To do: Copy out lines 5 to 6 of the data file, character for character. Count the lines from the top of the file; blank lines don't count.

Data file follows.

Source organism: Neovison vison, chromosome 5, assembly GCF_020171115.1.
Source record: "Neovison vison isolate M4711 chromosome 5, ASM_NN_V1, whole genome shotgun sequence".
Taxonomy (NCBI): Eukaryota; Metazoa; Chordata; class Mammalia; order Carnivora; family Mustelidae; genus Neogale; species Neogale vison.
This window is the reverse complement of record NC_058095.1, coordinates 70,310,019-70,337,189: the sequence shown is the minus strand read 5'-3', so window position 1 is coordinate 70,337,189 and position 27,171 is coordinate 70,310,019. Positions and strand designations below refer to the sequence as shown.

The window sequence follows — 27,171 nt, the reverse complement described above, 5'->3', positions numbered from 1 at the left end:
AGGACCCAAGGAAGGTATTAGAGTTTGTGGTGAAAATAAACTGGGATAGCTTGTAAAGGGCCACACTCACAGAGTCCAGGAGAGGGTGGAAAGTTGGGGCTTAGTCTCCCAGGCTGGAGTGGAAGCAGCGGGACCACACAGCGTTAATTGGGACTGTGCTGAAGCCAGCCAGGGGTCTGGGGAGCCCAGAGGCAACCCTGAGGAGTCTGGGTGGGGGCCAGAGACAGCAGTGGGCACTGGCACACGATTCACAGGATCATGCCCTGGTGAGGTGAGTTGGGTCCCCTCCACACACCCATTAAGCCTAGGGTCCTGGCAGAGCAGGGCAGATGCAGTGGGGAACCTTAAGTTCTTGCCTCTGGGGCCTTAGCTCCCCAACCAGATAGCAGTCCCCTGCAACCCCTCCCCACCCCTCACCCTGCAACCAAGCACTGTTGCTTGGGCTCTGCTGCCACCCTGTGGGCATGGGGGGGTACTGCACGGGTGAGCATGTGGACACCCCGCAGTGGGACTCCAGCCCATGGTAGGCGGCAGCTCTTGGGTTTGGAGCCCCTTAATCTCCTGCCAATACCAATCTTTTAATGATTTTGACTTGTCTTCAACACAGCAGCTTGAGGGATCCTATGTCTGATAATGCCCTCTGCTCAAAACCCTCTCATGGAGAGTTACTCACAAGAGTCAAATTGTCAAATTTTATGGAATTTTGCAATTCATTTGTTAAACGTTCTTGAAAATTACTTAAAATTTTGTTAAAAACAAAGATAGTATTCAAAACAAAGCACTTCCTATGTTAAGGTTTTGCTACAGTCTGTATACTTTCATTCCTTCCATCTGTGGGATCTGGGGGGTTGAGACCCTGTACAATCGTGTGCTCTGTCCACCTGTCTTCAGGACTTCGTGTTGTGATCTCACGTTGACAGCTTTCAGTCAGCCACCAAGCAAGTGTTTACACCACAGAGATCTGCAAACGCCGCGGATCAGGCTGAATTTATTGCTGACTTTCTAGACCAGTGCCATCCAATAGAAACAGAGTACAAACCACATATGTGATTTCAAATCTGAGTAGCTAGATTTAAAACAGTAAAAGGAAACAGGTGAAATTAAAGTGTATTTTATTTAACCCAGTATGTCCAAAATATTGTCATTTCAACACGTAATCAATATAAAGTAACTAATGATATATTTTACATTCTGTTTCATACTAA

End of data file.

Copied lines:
The window sequence follows — 27,171 nt, the reverse complement described above, 5'->3', positions numbered from 1 at the left end:
AGGACCCAAGGAAGGTATTAGAGTTTGTGGTGAAAATAAACTGGGATAGCTTGTAAAGGGCCACACTCACAGAGTCCAGGAGAGGGTGGAAAGTTGGGGCTTAGTCTCCCAGGCTGGAGTGGAAGCAGCGGGACCACACAGCGTTAATTGGGACTGTGCTGAAGCCAGCCAGGGGTCTGGGGAGCCCAGAGGCAACCCTGAGGAGTCTGGGTGGGGGCCAGAGACAGCAGTGGGCACTGGCACACGATTCACAGGATCATGCCCTGGTGAGGTGAGTTGGGTCCCCTCCACACACCCATTAAGCCTAGGGTCCTGGCAGAGCAGGGCAGATGCAGTGGGGAACCTTAAGTTCTTGCCTCTGGGGCCTTAGCTCCCCAACCAGATAGCAGTCCCCTGCAACCCCTCCCCACCCCTCACCCTGCAACCAAGCACTGTTGCTTGGGCTCTGCTGCCACCCTGTGGGCATGGGGGGGTACTGCACGGGTGAGCATGTGGACACCCCGCAGTGGGACTCCAGCCCATGGTAGGCGGCAGCTCTTGGGTTTGGAGCCCCTTAATCTCCTGCCAATACCAATCTTTTAATGATTTTGACTTGTCTTCAACACAGCAGCTTGAGGGATCCTATGTCTGATAATGCCCTCTGCTCAAAACCCTCTCATGGAGAGTTACTCACAAGAGTCAAATTGTCAAATTTTATGGAATTTTGCAATTCATTTGTTAAACGTTCTTGAAAATTACTTAAAATTTTGTTAAAAACAAAGATAGTATTCAAAACAAAGCACTTCCTATGTTAAGGTTTTGCTACAGTCTGTATACTTTCATTCCTTCCATCTGTGGGATCTGGGGGGTTGAGACCCTGTACAATCGTGTGCTCTGTCCACCTGTCTTCAGGACTTCGTGTTGTGATCTCACGTTGACAGCTTTCAGTCAGCCACCAAGCAAGTGTTTACACCACAGAGATCTGCAAACGCCGCGGATCAGGCTGAATTTATTGCTGACTTTCTAGACCAGTGCCATCCAATAGAAACAGAGTACAAACCACATATGTGATTTCAAATCTGAGTAGCTAGATTTAAAACAGTAAAAGGAAACAGGTGAAATTAAAGTGTATTTTATTTAACCCAGTATGTCCAAAATATTGTCATTTCAACACGTAATCAATATAAAGTAACTAATGATATATTTTACATTCTGTTTCATACTAA